thoughts on conscious consumption

I’ve been kicking this idea around for a while and finally decided to put pen to paper…or fingers to keyboard, whatever.
I’ve noticed that ever since going vegan almost a year ago and around the same time adopting a regular meditation practice, I’ve concurrently become more conscientious of my purchasing behaviors. That’s not to say that one caused the other, but it’s certainly no stretch to say that both veganism and meditation cause you to really and truly think. With veganism, the questions tend to be ethical, environmental, and health-oriented, while meditation typically raises deep inner questions on psychology, spirituality, and meaning. The idea of conscious consumption has been gaining a bit of traction lately, but is far from mainstream. Imagine if consumers as a group actually paused to think a moment beyond the instant gratification that comes from a purchase!

About a year ago, I started asking myself a simple question before I purchased something — Why?

Why did I want to buy a new shirt? So people at work would compliment it and think that I’m more professional because I have a new top?

Why did I want to buy a new throw pillow? So friends who come to my apartment will think I have good design sense?

Why did I want to get a manicure? So some random stranger that saw my nails on a subway pole would think I look important and put together?

Why did I want to purchase a coffee every morning? So the barista would think I’m busy and professional?

I really went down the rabbit hole with this simple practice of questioning the implications behind a potential purchase. And the more I thought, the more I started reading up on the concepts of minimalism and “enough.”


Source: TreeHugger

Enough is a powerful idea, isn’t it? Once you own enough [fill in the blank] to satisfy your basic needs and live comfortably, why could you possibly need anymore? Josh from Becoming Minimalist puts it beautifully by saying, “But we already have enough. Once we train ourselves to recognize this truth, we are freed from the pursuit of more, we are liberated from the bondage of discontent, and we begin to experience true freedom in our lives.”

At this point in my life, we’re well enough off financially that it would be almost too easy to slip into lifestyle inflation. Buying a new and bigger TV, having the latest technology, shopping at more expensive stores, replacing our well-worn furniture with brand new designer items…but why? The fact is, we’re living luxuriously in accordance with our values. Sure, when things we own fall into disrepair, only then will we replace and maybe upgrade. But with the current state of items being manufactured shoddily (which presents a whole host of other problems), people barely bat an eyelash at throwing out still-functioning items to get the biggest-best-newest-coolest things. And that right there is wreaking havoc on earth, as those cast-offs typically wind up in landfills.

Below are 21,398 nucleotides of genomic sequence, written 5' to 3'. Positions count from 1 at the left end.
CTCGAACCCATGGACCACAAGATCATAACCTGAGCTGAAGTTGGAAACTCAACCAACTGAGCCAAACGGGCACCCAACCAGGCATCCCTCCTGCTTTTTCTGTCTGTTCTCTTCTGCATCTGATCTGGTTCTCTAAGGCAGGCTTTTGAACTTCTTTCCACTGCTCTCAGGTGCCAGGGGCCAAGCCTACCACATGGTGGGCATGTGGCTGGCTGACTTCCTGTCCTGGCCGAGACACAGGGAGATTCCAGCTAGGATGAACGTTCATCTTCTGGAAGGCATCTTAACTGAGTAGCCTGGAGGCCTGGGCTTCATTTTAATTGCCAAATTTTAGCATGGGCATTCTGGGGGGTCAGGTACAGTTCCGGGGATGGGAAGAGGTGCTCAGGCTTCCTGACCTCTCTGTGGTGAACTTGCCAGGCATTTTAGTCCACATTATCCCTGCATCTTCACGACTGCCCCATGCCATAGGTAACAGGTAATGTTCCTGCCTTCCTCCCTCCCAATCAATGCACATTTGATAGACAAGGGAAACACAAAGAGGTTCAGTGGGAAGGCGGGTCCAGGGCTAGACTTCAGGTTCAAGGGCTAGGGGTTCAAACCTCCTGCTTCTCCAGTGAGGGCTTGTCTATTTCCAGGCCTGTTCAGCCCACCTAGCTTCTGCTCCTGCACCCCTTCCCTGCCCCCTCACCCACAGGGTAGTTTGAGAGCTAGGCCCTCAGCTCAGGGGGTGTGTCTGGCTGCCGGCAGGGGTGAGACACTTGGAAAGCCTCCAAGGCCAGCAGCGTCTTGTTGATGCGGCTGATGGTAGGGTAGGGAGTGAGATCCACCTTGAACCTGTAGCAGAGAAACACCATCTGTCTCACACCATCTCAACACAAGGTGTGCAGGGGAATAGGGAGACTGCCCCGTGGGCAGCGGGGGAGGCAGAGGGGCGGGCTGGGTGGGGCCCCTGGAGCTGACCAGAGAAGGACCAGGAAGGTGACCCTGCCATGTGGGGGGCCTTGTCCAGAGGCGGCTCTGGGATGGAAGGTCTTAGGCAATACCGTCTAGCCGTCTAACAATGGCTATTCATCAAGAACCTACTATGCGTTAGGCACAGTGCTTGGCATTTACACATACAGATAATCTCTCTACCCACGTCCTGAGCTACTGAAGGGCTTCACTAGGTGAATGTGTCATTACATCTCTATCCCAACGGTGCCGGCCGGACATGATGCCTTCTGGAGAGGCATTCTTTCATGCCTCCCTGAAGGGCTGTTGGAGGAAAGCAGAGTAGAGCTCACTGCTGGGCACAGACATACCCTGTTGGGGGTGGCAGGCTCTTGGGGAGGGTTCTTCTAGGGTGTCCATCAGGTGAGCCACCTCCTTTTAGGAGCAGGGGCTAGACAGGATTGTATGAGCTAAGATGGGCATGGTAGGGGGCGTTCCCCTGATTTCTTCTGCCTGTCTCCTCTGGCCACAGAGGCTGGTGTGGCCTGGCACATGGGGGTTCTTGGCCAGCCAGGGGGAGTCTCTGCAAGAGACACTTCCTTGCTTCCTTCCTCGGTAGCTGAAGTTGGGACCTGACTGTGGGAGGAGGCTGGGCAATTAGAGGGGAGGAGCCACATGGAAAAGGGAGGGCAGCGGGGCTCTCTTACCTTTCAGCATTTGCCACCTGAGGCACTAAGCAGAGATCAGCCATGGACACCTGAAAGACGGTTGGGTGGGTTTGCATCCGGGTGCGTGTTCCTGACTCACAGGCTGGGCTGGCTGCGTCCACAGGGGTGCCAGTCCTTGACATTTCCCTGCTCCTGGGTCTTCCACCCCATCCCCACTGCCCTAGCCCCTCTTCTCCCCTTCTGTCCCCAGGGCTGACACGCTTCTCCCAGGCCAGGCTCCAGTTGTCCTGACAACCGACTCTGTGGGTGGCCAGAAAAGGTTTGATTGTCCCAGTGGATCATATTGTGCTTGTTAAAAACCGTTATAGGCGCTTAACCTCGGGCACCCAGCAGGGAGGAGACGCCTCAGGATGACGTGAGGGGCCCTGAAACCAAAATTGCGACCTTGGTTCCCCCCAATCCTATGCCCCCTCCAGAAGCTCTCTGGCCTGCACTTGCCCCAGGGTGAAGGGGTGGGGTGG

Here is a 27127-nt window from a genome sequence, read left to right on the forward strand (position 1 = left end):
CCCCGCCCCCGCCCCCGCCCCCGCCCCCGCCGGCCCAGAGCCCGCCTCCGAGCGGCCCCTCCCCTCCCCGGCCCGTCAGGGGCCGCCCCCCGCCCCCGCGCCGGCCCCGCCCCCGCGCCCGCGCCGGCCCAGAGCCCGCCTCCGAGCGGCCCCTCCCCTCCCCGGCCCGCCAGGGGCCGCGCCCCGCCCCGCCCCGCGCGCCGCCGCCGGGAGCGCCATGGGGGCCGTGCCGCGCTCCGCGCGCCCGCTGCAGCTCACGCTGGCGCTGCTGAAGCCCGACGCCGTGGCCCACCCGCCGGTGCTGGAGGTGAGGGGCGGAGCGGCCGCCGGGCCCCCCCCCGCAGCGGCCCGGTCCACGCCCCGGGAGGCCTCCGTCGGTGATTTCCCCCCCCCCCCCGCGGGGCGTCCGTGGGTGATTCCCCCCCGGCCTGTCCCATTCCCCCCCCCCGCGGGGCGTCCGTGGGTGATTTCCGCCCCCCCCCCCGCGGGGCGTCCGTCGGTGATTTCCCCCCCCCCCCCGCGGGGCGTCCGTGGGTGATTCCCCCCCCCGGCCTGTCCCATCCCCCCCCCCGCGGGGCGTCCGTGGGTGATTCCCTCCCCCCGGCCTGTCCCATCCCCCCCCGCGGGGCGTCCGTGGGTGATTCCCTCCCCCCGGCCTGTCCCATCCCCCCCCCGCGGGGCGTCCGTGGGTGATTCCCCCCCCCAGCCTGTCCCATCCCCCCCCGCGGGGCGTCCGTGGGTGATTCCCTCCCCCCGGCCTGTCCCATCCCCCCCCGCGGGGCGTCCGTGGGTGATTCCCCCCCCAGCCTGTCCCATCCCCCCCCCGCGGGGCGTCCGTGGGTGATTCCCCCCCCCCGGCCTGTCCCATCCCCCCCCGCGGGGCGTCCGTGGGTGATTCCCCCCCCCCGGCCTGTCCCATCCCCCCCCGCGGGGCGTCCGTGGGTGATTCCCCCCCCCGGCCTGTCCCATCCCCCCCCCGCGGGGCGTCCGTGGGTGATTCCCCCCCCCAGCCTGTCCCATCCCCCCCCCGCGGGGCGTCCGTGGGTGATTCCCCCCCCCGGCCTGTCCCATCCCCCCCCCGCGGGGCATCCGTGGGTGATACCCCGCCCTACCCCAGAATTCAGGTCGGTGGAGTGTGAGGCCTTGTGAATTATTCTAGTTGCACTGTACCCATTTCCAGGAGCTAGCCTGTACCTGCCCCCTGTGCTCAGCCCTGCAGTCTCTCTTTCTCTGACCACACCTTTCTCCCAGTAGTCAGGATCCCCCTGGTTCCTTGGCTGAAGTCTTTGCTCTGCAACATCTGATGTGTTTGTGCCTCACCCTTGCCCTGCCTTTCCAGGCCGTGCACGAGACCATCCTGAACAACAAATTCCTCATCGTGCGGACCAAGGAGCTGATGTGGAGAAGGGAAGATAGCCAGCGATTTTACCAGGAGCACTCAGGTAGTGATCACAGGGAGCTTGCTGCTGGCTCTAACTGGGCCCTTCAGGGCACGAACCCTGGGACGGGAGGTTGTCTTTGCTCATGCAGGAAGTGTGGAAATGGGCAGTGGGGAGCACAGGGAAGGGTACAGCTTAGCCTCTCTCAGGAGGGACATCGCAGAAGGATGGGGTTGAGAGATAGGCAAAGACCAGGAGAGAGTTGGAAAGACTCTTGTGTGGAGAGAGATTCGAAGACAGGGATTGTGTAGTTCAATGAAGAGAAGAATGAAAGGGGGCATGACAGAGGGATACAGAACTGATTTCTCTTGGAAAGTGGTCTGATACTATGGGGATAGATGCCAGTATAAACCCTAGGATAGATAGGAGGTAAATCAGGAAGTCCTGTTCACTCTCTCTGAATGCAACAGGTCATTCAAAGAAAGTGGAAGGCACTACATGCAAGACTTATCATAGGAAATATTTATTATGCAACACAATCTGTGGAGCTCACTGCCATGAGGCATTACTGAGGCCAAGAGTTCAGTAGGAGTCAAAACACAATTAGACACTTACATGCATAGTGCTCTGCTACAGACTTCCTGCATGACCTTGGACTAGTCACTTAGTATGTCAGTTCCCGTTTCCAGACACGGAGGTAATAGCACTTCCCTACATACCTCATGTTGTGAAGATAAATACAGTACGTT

Aside from curbing my former shopping habits, where I’d recreationally shop with friends, to cheer myself up, or just to kill boredom, I began to seek out likeminded individuals online with whom I could identify and learn from. Cait from Blonde on a Budget was a big source of inspiration for me, as she’s in the midst of a 2 year long shopping ban, as were the anonymous FrugalWoods, whose city-living frugal weirdo habits Kristian and I happened to already wholly embody!

Some of the steps I’ve taken:

  • Limited beauty supplies and makeup. I buy what I need when I run out, but my shower is no longer bursting with 5 different types of shampoos and conditioners.
  • Tossed out all my nail polish and eschew manicures and pedicures. This was partly influenced by the NYTimes Price of Nice Nails piece and partly because all of the polishes I had were collected over the years and I barely used them.
  • Bought <10 items of clothing this year. A couple new shirts when I started a new job in February, a bathrobe, a much-needed winter coat, a new pair of workout capris…and looking to buy even fewer items next year.
  • Stopped buying coffee every day — I drink it at home and get it from the office. That’s it!
  • Stopped viewing shopping as retail therapy — I no longer meet up with friends “just to look around” stores. Nope.
  • Not buying home decor to jazz our apartment up — In fact, I’ve gotten rid of so many items. It was all clutter, plain and simple.
  • Donating/giving away/selling TONS of barely worn items of clothing, video games, movies, books, shoes, jackets, accessories, kitchen items, and more
  • Curbed our takeout habit. We still get it every so often, because we’re in New York, after all! But it’s not nearly with the frequency that we used to, and we now view it as a total treat instead of a given.
  • Avoided buying books. I’m a diehard library fan now, especially after discovering that you can rent e-books directly to your Kindle.

This is all still a work in progress, and I’m learning and uncovering new ideas every day. It’s so liberating to free yourself from the cycle of earning money just to spend it, and then having to earn more money to sustain your lifestyle. Once you hop off the hamster wheel of consumption, it sort of feels like you’re Neo choosing the red pill and seeing things how they really are. Sure, you might feel a little out of place sometimes, but the fulfillment of having enough and being perfectly content with that is well worth it.


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Hiking with friends > expensive, boozy brunch in Manhattan

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